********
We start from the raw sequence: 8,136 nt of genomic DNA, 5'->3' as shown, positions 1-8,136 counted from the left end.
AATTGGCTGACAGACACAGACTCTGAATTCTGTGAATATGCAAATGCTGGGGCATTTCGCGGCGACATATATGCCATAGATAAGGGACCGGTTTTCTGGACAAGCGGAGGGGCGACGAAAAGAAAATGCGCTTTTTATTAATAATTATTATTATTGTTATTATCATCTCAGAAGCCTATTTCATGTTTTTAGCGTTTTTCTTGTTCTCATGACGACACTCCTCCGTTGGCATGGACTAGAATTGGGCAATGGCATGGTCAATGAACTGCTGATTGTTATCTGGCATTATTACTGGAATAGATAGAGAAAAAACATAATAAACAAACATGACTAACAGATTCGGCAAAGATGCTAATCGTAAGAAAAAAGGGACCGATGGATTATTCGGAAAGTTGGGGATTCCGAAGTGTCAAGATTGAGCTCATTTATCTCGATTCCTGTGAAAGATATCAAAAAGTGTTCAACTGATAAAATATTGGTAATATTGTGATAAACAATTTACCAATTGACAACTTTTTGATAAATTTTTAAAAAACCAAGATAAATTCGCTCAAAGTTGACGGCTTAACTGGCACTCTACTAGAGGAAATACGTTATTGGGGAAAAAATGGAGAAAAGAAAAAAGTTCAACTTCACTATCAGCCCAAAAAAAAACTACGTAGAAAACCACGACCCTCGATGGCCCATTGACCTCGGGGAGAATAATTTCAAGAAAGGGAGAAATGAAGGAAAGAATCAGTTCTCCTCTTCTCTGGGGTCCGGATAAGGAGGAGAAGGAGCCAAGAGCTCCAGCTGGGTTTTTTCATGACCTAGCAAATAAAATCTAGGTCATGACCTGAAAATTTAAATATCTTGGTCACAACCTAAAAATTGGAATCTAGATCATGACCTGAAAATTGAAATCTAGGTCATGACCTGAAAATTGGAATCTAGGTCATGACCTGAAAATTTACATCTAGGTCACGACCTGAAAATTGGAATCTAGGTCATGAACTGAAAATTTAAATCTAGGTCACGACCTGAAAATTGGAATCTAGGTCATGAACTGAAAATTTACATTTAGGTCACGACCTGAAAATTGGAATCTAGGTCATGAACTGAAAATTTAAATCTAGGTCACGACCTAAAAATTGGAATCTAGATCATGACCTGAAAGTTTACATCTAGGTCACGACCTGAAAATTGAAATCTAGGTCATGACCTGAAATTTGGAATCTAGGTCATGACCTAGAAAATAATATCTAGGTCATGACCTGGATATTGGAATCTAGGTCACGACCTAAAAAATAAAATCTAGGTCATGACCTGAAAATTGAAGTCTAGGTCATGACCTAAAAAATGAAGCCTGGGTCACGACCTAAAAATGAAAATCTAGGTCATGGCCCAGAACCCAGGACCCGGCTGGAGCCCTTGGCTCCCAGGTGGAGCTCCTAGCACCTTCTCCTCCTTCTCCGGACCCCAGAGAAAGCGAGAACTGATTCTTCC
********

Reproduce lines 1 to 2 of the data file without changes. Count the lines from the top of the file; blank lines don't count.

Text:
We start from the raw sequence: 8,136 nt of genomic DNA, 5'->3' as shown, positions 1-8,136 counted from the left end.
AATTGGCTGACAGACACAGACTCTGAATTCTGTGAATATGCAAATGCTGGGGCATTTCGCGGCGACATATATGCCATAGATAAGGGACCGGTTTTCTGGACAAGCGGAGGGGCGACGAAAAGAAAATGCGCTTTTTATTAATAATTATTATTATTGTTATTATCATCTCAGAAGCCTATTTCATGTTTTTAGCGTTTTTCTTGTTCTCATGACGACACTCCTCCGTTGGCATGGACTAGAATTGGGCAATGGCATGGTCAATGAACTGCTGATTGTTATCTGGCATTATTACTGGAATAGATAGAGAAAAAACATAATAAACAAACATGACTAACAGATTCGGCAAAGATGCTAATCGTAAGAAAAAAGGGACCGATGGATTATTCGGAAAGTTGGGGATTCCGAAGTGTCAAGATTGAGCTCATTTATCTCGATTCCTGTGAAAGATATCAAAAAGTGTTCAACTGATAAAATATTGGTAATATTGTGATAAACAATTTACCAATTGACAACTTTTTGATAAATTTTTAAAAAACCAAGATAAATTCGCTCAAAGTTGACGGCTTAACTGGCACTCTACTAGAGGAAATACGTTATTGGGGAAAAAATGGAGAAAAGAAAAAAGTTCAACTTCACTATCAGCCCAAAAAAAAACTACGTAGAAAACCACGACCCTCGATGGCCCATTGACCTCGGGGAGAATAATTTCAAGAAAGGGAGAAATGAAGGAAAGAATCAGTTCTCCTCTTCTCTGGGGTCCGGATAAGGAGGAGAAGGAGCCAAGAGCTCCAGCTGGGTTTTTTCATGACCTAGCAAATAAAATCTAGGTCATGACCTGAAAATTTAAATATCTTGGTCACAACCTAAAAATTGGAATCTAGATCATGACCTGAAAATTGAAATCTAGGTCATGACCTGAAAATTGGAATCTAGGTCATGACCTGAAAATTTACATCTAGGTCACGACCTGAAAATTGGAATCTAGGTCATGAACTGAAAATTTAAATCTAGGTCACGACCTGAAAATTGGAATCTAGGTCATGAACTGAAAATTTACATTTAGGTCACGACCTGAAAATTGGAATCTAGGTCATGAACTGAAAATTTAAATCTAGGTCACGACCTAAAAATTGGAATCTAGATCATGACCTGAAAGTTTACATCTAGGTCACGACCTGAAAATTGAAATCTAGGTCATGACCTGAAATTTGGAATCTAGGTCATGACCTAGAAAATAATATCTAGGTCATGACCTGGATATTGGAATCTAGGTCACGACCTAAAAAATAAAATCTAGGTCATGACCTGAAAATTGAAGTCTAGGTCATGACCTAAAAAATGAAGCCTGGGTCACGACCTAAAAATGAAAATCTAGGTCATGGCCCAGAACCCAGGACCCGGCTGGAGCCCTTGGCTCCCAGGTGGAGCTCCTAGCACCTTCTCCTCCTTCTCCGGACCCCAGAGAAAGCGAGAACTGATTCTTCC